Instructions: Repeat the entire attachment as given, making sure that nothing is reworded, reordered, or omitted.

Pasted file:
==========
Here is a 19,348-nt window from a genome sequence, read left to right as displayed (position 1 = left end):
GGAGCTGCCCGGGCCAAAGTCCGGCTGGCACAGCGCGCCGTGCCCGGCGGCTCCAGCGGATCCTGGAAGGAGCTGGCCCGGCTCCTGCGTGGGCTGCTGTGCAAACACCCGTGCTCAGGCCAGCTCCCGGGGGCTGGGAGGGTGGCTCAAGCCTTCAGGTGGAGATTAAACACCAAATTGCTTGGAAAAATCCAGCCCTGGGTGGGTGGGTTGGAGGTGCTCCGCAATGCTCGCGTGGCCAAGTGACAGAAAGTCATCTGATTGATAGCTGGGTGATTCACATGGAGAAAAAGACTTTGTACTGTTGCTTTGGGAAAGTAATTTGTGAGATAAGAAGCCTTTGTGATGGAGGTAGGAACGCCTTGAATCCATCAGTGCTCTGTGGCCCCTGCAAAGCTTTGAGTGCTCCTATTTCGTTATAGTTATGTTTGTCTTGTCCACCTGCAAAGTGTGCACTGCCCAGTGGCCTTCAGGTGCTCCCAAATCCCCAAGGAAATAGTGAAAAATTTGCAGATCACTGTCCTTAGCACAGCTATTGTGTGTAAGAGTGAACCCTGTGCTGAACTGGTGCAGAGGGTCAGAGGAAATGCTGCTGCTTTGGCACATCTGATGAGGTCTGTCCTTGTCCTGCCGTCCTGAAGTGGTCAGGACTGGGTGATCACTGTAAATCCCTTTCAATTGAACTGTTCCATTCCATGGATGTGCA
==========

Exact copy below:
Here is a 19,348-nt window from a genome sequence, read left to right as displayed (position 1 = left end):
GGAGCTGCCCGGGCCAAAGTCCGGCTGGCACAGCGCGCCGTGCCCGGCGGCTCCAGCGGATCCTGGAAGGAGCTGGCCCGGCTCCTGCGTGGGCTGCTGTGCAAACACCCGTGCTCAGGCCAGCTCCCGGGGGCTGGGAGGGTGGCTCAAGCCTTCAGGTGGAGATTAAACACCAAATTGCTTGGAAAAATCCAGCCCTGGGTGGGTGGGTTGGAGGTGCTCCGCAATGCTCGCGTGGCCAAGTGACAGAAAGTCATCTGATTGATAGCTGGGTGATTCACATGGAGAAAAAGACTTTGTACTGTTGCTTTGGGAAAGTAATTTGTGAGATAAGAAGCCTTTGTGATGGAGGTAGGAACGCCTTGAATCCATCAGTGCTCTGTGGCCCCTGCAAAGCTTTGAGTGCTCCTATTTCGTTATAGTTATGTTTGTCTTGTCCACCTGCAAAGTGTGCACTGCCCAGTGGCCTTCAGGTGCTCCCAAATCCCCAAGGAAATAGTGAAAAATTTGCAGATCACTGTCCTTAGCACAGCTATTGTGTGTAAGAGTGAACCCTGTGCTGAACTGGTGCAGAGGGTCAGAGGAAATGCTGCTGCTTTGGCACATCTGATGAGGTCTGTCCTTGTCCTGCCGTCCTGAAGTGGTCAGGACTGGGTGATCACTGTAAATCCCTTTCAATTGAACTGTTCCATTCCATGGATGTGCA